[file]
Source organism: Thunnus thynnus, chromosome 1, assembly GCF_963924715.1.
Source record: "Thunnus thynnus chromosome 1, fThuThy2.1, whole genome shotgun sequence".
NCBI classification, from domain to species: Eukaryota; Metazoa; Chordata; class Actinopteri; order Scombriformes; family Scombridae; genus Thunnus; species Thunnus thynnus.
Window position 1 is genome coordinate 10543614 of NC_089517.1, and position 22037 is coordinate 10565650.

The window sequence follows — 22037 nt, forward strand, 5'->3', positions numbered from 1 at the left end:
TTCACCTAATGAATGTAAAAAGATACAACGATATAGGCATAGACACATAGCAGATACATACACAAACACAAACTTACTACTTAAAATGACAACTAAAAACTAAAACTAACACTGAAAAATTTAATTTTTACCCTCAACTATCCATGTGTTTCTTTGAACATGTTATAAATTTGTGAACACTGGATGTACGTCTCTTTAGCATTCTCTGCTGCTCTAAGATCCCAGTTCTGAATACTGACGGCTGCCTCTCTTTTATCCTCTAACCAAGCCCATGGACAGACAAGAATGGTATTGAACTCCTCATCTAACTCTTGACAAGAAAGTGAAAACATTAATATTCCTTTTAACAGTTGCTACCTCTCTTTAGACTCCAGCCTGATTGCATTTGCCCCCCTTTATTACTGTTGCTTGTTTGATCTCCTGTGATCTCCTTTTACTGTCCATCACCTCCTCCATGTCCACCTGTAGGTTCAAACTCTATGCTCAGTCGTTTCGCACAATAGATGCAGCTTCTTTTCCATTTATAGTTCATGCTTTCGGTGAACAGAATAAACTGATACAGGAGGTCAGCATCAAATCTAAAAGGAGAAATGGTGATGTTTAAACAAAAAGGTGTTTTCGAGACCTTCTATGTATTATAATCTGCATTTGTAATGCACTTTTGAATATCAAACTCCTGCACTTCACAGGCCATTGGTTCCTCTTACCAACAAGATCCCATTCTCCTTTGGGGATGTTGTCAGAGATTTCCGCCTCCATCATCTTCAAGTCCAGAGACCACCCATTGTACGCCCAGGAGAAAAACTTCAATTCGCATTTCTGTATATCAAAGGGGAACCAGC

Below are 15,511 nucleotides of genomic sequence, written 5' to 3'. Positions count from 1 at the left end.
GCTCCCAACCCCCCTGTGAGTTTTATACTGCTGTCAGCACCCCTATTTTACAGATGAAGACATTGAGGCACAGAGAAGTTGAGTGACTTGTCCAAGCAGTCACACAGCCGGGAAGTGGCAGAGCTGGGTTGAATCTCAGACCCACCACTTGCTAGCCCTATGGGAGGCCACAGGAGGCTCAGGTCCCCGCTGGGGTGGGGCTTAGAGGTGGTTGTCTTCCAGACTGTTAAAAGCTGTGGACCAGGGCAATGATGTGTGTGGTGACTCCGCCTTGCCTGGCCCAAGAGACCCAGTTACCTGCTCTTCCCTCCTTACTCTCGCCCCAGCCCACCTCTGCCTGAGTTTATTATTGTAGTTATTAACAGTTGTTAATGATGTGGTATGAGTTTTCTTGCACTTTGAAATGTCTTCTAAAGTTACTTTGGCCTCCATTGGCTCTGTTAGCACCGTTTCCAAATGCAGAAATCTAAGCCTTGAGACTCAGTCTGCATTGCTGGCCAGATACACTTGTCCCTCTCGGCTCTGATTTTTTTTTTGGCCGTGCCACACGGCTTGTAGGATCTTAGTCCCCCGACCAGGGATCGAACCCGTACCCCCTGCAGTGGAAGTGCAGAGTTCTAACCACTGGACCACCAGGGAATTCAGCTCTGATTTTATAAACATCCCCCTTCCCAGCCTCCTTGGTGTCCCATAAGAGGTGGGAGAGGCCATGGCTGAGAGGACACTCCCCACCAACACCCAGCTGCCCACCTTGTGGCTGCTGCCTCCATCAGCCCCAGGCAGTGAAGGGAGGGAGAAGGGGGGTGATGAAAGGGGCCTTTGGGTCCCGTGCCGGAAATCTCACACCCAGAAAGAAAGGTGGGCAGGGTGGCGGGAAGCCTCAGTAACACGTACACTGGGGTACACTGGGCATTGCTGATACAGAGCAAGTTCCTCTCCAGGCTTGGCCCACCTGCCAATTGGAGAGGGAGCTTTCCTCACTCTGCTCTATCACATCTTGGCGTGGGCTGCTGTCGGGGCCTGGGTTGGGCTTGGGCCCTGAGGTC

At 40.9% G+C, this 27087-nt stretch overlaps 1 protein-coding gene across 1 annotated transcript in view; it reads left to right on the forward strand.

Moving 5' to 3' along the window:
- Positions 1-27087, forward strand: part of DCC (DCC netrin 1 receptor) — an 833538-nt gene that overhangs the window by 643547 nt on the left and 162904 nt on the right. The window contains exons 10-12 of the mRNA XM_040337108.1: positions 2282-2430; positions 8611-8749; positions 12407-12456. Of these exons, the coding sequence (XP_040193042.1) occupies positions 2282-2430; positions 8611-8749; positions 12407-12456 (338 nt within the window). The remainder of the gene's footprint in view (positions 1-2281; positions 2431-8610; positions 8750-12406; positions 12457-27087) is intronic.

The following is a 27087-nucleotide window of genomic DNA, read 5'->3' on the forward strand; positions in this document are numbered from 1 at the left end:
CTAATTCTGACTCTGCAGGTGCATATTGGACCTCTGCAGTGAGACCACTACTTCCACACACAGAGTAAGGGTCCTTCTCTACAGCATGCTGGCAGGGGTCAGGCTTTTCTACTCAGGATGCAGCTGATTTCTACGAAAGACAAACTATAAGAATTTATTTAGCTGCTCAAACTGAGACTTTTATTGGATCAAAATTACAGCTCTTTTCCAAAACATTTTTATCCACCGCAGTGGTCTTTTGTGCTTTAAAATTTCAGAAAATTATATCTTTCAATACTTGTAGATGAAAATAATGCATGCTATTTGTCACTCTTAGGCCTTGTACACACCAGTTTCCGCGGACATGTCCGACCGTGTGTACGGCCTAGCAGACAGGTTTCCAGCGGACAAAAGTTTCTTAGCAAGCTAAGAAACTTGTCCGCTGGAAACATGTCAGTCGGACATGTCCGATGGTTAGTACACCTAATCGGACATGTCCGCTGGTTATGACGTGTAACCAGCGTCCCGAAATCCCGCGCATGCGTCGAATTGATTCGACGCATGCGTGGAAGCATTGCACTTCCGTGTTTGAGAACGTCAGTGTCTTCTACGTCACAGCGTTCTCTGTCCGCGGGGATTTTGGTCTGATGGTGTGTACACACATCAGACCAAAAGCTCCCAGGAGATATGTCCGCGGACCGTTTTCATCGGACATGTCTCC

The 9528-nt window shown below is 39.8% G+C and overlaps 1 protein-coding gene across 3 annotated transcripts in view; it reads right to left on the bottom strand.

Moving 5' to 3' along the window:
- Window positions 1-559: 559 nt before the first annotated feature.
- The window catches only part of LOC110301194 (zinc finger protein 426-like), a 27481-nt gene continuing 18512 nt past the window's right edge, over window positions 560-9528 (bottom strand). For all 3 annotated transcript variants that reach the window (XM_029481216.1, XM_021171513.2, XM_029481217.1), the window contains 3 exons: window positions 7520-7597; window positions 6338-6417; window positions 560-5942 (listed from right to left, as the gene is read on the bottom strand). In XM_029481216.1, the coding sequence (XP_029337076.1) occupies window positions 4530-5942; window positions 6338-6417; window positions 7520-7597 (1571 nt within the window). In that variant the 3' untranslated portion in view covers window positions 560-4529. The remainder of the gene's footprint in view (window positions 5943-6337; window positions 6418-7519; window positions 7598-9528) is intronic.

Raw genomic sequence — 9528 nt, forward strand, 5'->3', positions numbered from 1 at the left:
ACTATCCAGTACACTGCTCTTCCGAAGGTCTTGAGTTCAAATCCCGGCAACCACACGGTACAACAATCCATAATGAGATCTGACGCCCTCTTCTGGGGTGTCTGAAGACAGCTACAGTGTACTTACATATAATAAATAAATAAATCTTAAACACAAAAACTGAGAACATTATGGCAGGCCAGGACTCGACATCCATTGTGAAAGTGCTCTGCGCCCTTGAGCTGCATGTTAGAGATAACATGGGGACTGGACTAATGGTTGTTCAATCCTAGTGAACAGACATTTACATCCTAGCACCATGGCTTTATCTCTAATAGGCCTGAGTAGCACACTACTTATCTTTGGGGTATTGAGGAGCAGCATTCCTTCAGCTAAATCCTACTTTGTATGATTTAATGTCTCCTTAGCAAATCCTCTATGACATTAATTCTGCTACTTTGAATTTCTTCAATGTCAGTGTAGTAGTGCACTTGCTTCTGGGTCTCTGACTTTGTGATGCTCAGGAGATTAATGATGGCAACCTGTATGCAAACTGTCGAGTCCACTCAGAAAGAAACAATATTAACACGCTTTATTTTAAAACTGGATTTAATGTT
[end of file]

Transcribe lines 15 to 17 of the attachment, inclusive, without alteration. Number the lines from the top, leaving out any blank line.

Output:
Moving 5' to 3' along the window:
- Window positions 1-559: 559 nt before the first annotated feature.
- The window catches only part of LOC110301194 (zinc finger protein 426-like), a 27481-nt gene continuing 18512 nt past the window's right edge, over window positions 560-9528 (bottom strand). For all 3 annotated transcript variants that reach the window (XM_029481216.1, XM_021171513.2, XM_029481217.1), the window contains 3 exons: window positions 7520-7597; window positions 6338-6417; window positions 560-5942 (listed from right to left, as the gene is read on the bottom strand). In XM_029481216.1, the coding sequence (XP_029337076.1) occupies window positions 4530-5942; window positions 6338-6417; window positions 7520-7597 (1571 nt within the window). In that variant the 3' untranslated portion in view covers window positions 560-4529. The remainder of the gene's footprint in view (window positions 5943-6337; window positions 6418-7519; window positions 7598-9528) is intronic.